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    We’ve been covering engine swaps because we admire the ingenuity and creativity of the builders, and because we want to save information about the swaps for posterity. Some swaps are straightforward (such as a DOHC B18 engine into an early Civic – a combination not offered in the US), some are more complex (a V-8 Ford powered Miata is probably the best example – and we’ve covered several on this site) and some are so ridiculous (V-12 swap into a Miata) that they just have to be done.  In almost every case the technical expertise of the builder will be tested, although the quality of the end result varies widely.

    Here’s an example of a complex swap. Not at all straightforward – considerable engineering and fabrication had to be performed to adapt an automotive engine for the unique requirements necessary for airplane use. Airplane? You read that right: it’s a home-built airplane with a 1990 Thunderbird Super Coupe (SC) engine.

    That engine is Ford’s 90-degree pushrod iron-block aluminum-head V-6 (literally the 4.9 liter V-8 minus 2 cylinders), with fuel injection, an Eaton supercharger, an air-to-air intercooler, and improved internals (including a special head gasket since the resulting cylinder head bolt arrangement was poor at sealing). The EEC-IV computer was used. This engine was introduced in 1989 and made 215 HP/315 torque at 12 pounds of boost. In 1994, the engine received several changes to make 230 HP and 330 lb-ft of torque. 1995 was the last year of Super Coupe production, although the Thunderbird chassis live don thru 1997.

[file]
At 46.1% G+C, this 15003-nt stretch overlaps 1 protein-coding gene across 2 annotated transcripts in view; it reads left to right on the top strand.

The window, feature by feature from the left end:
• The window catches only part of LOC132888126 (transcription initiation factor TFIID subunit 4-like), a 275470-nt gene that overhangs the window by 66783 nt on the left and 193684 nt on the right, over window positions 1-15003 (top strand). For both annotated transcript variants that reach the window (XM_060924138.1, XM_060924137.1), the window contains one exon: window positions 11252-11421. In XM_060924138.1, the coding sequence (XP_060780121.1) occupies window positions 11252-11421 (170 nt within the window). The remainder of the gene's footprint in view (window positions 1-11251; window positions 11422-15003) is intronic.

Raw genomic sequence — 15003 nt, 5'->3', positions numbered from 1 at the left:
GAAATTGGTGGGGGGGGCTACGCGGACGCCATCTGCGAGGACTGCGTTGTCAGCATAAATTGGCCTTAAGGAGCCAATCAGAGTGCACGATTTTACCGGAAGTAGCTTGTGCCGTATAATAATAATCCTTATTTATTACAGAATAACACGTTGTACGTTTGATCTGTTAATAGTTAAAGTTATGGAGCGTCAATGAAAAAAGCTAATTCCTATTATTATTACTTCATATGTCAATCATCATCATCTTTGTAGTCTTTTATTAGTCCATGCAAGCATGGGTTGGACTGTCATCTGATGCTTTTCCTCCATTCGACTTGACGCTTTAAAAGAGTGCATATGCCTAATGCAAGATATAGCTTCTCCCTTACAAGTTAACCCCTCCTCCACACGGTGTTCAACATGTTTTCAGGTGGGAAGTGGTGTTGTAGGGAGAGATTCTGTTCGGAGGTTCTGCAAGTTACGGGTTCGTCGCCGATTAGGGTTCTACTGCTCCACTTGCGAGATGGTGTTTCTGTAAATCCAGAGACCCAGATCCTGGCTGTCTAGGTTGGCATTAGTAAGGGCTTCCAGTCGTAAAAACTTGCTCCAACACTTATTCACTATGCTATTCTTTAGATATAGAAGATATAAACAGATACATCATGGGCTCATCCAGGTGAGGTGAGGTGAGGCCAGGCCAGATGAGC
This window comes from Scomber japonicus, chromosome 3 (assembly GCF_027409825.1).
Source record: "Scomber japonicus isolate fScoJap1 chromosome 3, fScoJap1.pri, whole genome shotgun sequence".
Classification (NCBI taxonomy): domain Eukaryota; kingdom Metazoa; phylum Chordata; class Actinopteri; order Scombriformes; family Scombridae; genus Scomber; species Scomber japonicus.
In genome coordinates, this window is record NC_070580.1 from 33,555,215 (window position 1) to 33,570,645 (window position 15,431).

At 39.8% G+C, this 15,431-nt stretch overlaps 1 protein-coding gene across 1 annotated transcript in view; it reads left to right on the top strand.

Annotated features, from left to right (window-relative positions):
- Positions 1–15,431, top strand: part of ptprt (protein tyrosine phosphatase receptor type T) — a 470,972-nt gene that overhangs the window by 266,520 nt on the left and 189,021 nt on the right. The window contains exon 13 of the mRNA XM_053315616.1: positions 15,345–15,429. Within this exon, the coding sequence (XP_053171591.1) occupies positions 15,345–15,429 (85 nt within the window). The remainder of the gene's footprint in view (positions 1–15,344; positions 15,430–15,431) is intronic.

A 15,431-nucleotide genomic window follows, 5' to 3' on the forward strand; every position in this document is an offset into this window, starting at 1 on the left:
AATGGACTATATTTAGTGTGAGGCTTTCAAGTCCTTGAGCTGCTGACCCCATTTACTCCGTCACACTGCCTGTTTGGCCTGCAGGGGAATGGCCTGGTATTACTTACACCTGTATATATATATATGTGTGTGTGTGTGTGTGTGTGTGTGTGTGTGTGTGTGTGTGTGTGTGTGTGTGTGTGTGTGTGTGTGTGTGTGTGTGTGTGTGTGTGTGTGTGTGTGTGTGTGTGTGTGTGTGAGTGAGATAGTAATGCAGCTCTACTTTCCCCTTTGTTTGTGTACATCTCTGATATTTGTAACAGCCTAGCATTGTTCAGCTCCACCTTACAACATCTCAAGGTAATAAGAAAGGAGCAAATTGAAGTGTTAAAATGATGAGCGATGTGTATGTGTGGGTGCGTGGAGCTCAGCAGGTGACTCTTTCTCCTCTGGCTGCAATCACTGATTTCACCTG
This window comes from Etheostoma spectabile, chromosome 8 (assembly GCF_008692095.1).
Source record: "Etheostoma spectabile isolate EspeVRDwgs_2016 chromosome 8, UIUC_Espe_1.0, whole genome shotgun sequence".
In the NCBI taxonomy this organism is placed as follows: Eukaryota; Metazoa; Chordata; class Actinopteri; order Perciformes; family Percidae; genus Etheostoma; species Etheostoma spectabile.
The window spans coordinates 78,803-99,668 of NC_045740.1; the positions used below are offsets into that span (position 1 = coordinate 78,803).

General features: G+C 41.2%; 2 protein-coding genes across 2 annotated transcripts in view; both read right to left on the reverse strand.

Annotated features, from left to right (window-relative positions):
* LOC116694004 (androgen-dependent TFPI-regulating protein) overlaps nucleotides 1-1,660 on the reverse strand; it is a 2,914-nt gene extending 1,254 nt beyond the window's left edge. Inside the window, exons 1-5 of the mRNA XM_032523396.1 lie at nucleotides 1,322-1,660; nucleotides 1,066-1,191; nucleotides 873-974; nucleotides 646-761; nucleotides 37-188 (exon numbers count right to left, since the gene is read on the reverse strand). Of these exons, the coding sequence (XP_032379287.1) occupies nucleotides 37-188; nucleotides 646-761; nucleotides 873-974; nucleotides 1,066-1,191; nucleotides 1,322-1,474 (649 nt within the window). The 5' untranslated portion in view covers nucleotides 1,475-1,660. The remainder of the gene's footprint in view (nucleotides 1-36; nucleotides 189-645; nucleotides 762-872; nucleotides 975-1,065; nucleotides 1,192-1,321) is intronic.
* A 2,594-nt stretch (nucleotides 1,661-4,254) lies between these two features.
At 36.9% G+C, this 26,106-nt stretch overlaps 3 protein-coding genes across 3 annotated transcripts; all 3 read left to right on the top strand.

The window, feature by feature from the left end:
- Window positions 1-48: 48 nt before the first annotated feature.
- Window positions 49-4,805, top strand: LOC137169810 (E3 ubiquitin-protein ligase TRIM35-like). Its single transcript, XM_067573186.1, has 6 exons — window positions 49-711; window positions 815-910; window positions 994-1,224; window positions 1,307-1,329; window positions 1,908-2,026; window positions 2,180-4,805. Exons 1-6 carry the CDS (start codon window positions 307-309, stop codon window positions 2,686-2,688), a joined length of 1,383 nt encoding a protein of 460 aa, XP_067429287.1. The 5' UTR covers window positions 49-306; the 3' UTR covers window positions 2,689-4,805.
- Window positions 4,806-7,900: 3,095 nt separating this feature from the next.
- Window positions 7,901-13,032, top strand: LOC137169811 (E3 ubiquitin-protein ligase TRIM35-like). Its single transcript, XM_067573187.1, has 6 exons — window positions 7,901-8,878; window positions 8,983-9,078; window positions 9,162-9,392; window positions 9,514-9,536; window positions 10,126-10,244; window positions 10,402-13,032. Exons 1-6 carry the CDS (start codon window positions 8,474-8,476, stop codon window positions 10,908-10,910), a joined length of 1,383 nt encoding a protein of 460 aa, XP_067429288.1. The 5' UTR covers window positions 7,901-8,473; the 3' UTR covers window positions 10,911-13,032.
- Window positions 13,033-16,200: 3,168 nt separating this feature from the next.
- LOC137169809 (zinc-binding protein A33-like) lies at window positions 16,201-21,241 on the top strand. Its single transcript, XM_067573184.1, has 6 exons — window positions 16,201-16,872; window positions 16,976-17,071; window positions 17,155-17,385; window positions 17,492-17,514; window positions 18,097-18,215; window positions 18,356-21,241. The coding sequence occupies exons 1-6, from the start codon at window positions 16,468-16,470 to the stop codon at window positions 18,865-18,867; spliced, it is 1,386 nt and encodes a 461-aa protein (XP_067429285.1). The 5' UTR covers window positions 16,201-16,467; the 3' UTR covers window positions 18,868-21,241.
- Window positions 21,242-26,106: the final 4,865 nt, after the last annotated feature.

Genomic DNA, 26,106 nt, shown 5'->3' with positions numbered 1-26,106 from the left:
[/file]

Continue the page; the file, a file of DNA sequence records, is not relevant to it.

The Experimental Aircraft Association (EAA) is a growing and diverse organization of members with a wide range of aviation interests and backgrounds. EAA was founded in 1953 by a group of individuals in Milwaukee, Wisconsin, who were interested in building their own airplanes. Through the decades, the organization expanded its mission to include antiques, classics, warbirds, aerobatic aircraft, ultralights, helicoptors and contemporary manufactured aircraft. The writer of this blog posting is an EAA member, although for his warbird interests and not for airplane ownership.

    Hand-built airplanes are classified by the US Government as “experimental” (mainly due to antiquated laws from the time when all planes were indeed experimental). Airplanes powered by automotive engines are rare and in the definite minority because car engines are engineered for automobile-type packaging, weight, horizontal (versus climbing) usage, and ground environment purposes. Very few can meet the demanding requirements of airplane usage.

    But there are the exceptions to that rule and the Thunderbird-powered example here is definitely a one-off: http://www.eaa.org/experimenter/articles/2009-01_bd4.asp The article was written by the builder and owner of the plane. In reading the article, you’ll recognize him as a hobbyist in the same vein as automotive hobbyists – except that his life will very literally depends on his engineering expertise and flying skills. Home-built planes have to pass a long series of inspections and certifications by the FAA before they are allowed to fly – there is no analogy to that process in the automotive hobby.

    The images that follow are from the article, and copyrighted by the EAA. You can see that while repackaging of the intake and intercooler assembly was necessary, by and large the engine is recognizable.

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